Monday, January 15, 2018
Filial Friday on Monday: PA Supreme Court Agrees to Hear Further Appeal of "Reverse" Filial Support Case
Regular readers of this Blog will remember that we have been following the case of Melmark Inc. v. Schutt, wherein a residential facility for disabled children and adults in Pennsylvania, has sought to hold 70+ year-old New Jersey parents liable for approximately 13 months of care the facility provided for their autistic adult son after New Jersey stopped public payments for his support. The parents were successful at the trial and intermediate courts of appeal in Pennsylvania, arguing that New Jersey, not Pennsylvania law controlled the issue of any filial obligation. Pennsylvania statutory law imposes liability on certain family members, without regard to age, to cover costs of care provided to "indigent" children or parents, while New Jersey's filial support statute limits obligations for older adults, for "any person 55 years or over," to support for minor children or spouses. See N.J.S.A. Section 44:1-140(c) (Relatives Chargeable). The unpaid costs in question totaled more than $200,000, before the Melmark took it upon itself to take the son back to New Jersey, dropping him off at a local hospital.
On December 26, 2017, the Pennsylvania Supreme Court granted the facility's request for further appeal on the following issues:
1. Whether the Superior Court erred as a matter of law in finding that New Jersey’s filial support statute, rather than Pennsylvania’s, applied
in this matter where there is no conflict between the New Jersey statute and Pennsylvania’s statute under the facts of this case?
2. Whether the Superior Court erred in finding that New Jersey has a greater interest in the application of its filial support statute where, inter alia, all of the relevant contacts, with the exception of the residency of Respondents Clarence and Barbara Schutt, are with Pennsylvania; where the Schutts took affirmative actions to keep their highly disabled son in a Pennsylvania nonprofit residential and therapeutic institution, Petitioner Melmark, Inc., with the avowed aim of Melmark funding his care for his “entire life,” including manipulating the Pennsylvania and New Jersey legal systems to prevent his return to New Jersey; and where the Superior Court’s decision results in Melmark being entirely uncompensated for providing an extended period of vital, intensive care for the Schutts’ son?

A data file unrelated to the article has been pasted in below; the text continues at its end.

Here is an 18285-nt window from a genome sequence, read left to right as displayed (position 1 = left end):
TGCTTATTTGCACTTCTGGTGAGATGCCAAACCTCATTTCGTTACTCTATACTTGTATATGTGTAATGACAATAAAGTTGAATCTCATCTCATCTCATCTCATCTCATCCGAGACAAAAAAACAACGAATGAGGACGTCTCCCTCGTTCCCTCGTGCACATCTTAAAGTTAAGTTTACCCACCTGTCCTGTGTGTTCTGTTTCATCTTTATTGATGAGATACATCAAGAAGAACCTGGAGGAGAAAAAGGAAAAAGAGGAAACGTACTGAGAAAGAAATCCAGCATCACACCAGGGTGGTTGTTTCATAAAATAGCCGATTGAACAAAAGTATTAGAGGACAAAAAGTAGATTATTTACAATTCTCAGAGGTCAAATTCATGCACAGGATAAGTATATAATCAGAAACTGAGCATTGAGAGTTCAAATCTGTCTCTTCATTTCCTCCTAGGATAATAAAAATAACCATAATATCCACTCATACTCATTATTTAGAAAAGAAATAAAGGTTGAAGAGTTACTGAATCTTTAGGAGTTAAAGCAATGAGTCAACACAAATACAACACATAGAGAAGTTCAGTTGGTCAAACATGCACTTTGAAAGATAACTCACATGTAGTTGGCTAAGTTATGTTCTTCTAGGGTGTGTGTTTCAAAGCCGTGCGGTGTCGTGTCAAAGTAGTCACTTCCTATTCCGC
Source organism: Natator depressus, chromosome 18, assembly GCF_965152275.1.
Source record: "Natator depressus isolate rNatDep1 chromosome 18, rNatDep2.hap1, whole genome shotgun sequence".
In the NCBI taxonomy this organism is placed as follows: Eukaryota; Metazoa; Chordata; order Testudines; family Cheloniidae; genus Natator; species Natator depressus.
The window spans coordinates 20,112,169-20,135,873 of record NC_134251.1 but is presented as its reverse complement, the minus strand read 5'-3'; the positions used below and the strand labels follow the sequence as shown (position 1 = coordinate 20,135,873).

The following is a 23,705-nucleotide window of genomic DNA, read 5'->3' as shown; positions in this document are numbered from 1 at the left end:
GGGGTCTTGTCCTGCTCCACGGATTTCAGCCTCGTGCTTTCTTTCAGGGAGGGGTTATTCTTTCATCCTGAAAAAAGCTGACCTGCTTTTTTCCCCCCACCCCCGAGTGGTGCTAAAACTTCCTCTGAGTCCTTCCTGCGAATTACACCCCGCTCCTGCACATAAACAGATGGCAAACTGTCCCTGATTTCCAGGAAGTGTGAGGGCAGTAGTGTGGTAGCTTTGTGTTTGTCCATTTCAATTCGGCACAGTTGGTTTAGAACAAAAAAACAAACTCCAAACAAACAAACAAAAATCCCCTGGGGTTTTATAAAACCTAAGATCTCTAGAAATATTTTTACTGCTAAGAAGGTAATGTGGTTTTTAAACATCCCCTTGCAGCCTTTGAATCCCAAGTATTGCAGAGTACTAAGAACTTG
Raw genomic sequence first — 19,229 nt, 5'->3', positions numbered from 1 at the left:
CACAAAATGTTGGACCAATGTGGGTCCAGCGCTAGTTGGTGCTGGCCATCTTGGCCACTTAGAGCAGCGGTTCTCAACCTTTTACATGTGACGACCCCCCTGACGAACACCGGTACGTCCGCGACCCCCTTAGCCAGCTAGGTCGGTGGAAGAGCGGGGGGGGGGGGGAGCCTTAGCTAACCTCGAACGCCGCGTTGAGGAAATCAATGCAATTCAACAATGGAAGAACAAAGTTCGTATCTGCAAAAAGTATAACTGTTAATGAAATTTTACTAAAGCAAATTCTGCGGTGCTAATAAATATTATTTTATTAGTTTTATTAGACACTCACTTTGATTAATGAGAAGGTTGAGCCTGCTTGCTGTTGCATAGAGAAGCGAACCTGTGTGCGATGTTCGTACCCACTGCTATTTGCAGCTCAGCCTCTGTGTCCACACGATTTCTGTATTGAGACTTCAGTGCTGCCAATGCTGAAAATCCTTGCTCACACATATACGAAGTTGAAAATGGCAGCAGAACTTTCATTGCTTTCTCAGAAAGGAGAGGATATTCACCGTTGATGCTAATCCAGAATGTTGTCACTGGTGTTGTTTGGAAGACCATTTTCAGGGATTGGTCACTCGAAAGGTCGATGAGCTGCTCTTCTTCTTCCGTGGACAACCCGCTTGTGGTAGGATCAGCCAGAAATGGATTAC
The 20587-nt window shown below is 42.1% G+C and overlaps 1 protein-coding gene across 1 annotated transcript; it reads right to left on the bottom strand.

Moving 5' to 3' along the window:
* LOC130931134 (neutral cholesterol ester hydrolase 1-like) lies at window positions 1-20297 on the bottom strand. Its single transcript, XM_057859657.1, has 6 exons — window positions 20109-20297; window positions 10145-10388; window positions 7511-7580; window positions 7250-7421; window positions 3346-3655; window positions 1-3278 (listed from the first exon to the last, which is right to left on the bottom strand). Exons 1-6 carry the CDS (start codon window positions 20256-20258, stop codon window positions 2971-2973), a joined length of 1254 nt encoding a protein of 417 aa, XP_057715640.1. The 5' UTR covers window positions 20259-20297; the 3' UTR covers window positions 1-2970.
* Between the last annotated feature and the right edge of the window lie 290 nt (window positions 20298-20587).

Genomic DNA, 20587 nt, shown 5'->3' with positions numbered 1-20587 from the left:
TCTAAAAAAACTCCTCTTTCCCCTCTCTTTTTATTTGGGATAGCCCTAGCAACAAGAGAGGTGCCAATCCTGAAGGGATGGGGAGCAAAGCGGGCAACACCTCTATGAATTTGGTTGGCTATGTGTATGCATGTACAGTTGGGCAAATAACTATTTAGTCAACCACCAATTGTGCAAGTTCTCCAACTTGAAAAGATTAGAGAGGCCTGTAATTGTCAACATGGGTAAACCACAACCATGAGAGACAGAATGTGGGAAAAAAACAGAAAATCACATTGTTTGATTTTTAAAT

3. Whether the Superior Court erred in finding that the lower court properly denied relief on Melmark's claims for quantum meruit and unjust enrichment?
I've been teaching Conflicts of Law for many years and I actually used a variation on this problem for the final exam in my Fall 2017 course. As was true in the lower courts in the Melmark case, most of my students came to the conclusion that under the forum's choice of law rules, the state with the most substantial relationship to the issue of parental liability for statutory support was the state where the parents and son were residents, here New Jersey.
My best guess is that the Pennsylvania Supreme Court may go more deeply into the common law claims for "quantum meruit and unjust enrichment" (which in Pennsylvania are usually treated as alternative names for the same causes of action, sometimes termed "quasi-contract" claims).
As I've been saying for months now, this is a tough case for everyone.